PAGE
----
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Meet Adweek’s 2020 Young Influentials Who Are Shaping Media, Marketing and Tech
In this week’s edition of Adweek magazine, we honor the 2020 Young Influentials: the top leaders in media, marketing and tech under 40. You’ll find entertainment icons like Daniel Levy and Maitreyi Ramakrishnan, business leaders like Publicis Groupe’s Ronnie Dickerson and rewardStyle’s Amber Venz Box, and marketing superstars like Aviation Gin’s Adrian Molina.
On our cover you’ll find sisters Charli and Dixie D’Amelio, who at ages 16 and 18 respectively, have become an explosive force on TikTok (not to mention Instagram, Snapchat and Twitter) with their imaginative content and dance moves, which have attracted partnerships with major brands. Now the two traverse the country to meet with partners, plan campaigns, launch product lines and even appear in Super Bowl commercials. [Read an interview with Charli and Dixie to find out how they’re navigating fame and partnerships.]
Also in this edition of Adweek magazine:
- In a Voice piece, marketing activist and author Thomas Kolster proposes that to initiate change, brands should reposition themselves, not as preachers, but as coaches that help people achieve their goals. “It’s moving the relationship from transactional to transformational, helping people be more, do more, see more and experience more.”
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TikTok Threatens to Sue Trump Administration Over Executive Order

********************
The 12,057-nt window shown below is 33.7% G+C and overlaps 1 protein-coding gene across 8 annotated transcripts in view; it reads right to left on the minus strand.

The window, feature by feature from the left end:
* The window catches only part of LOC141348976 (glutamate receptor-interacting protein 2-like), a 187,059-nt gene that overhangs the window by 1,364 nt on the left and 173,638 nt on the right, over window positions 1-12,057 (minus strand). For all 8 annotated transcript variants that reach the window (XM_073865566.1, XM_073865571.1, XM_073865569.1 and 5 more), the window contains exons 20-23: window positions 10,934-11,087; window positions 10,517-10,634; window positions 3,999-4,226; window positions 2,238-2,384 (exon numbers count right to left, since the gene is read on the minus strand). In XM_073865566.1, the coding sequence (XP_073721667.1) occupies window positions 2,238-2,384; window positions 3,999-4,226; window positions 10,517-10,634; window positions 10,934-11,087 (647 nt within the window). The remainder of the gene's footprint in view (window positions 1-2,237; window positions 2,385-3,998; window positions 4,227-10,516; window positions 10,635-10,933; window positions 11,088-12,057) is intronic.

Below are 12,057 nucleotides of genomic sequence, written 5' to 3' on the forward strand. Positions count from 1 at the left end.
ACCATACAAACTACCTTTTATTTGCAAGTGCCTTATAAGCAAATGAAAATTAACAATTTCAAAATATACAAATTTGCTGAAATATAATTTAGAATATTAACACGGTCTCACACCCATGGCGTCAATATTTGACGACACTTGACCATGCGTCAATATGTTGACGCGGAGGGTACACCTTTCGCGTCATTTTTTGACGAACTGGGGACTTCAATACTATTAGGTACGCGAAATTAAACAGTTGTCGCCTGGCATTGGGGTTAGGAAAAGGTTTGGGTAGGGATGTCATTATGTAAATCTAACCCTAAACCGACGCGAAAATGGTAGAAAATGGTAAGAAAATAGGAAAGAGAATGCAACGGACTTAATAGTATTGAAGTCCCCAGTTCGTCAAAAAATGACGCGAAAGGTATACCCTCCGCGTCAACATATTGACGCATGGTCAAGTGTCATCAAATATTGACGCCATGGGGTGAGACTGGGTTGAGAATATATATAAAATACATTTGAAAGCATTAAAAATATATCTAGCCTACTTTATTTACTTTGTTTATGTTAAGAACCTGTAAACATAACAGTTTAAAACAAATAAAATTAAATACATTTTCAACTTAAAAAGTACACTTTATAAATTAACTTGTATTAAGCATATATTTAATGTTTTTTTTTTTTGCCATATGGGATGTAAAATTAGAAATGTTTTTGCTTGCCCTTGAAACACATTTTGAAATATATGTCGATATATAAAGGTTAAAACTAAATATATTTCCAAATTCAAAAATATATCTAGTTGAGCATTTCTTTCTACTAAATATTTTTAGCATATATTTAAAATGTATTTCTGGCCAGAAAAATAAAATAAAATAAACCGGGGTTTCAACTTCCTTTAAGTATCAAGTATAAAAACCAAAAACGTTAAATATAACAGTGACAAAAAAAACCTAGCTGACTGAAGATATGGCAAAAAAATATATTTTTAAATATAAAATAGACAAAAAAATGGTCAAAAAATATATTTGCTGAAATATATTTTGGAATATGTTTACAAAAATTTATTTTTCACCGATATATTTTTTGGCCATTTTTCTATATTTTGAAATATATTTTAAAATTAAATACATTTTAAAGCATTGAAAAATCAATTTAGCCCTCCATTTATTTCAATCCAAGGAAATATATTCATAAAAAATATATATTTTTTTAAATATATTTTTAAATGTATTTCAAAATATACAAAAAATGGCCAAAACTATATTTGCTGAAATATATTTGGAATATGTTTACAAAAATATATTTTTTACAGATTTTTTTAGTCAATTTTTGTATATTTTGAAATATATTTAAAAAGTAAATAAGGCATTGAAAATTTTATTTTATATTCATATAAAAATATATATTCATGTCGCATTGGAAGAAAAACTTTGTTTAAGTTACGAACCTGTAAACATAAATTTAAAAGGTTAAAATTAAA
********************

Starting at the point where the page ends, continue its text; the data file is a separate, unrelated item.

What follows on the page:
First, let’s catch up on the situation from the past two weeks: After Trump threatened to ban TikTok (which it really can’t do), its parent company ByteDance said it doesn’t use U.S. user data any differently than any other app and that the platform isn’t going anywhere. Still, to keep the administration happy, TikTok’s U.S. operations could be sold to Microsoft, which is eyeing the opportunity.
On Thursday, Trump announced an executive order telling U.S. citizens and companies to cease “transactions” with TikTok parent company ByteDance over alleged security concerns. Now TikTok is threatening to sue the Trump administration because it says the order undermines “global businesses’ trust in the United States’ commitment of the rule of law” and “sets a dangerous precedent for the concept of free expression and open markets.”
Related: Meanwhile, as TikTok is busy grappling with Trump, privacy concerns and continuing to scale, Facebook and other platforms are looking to replace its signature features by recreating them on their own channels.
Here’s How Cornhole Landed Itself in the Big Leagues During the Pandemic
Cornhole—the beanbag toss game—has quietly grown into a major sports franchise, complete with 60,000 registered players, sponsorships and a governing body, the American Cornhole League (ACL). Its recent rise is largely due to the pandemic. Unlike basketball, baseball and football, the game of cornhole comfortably allows for social distancing, so all it took was a small adjustment and masks for players. And with little to air in the way of sports, ESPN ended up airing cornhole matches, allowing sponsors to hop on board.
Nathan Young Steps Down as President of Diversity Advocacy Group 600 & Rising
Just months after co-founding 600 & Rising, an advocacy group focused on supporting and promoting Black advertising and marketing professionals, Nathan Young is stepping down as president of the organization. The move came after Young recently made comments criticizing the diversity organization Adcolor for being “completely divorced from reality,” for which he faced backlash in support of Adcolor and founder Tiffany R. Warren.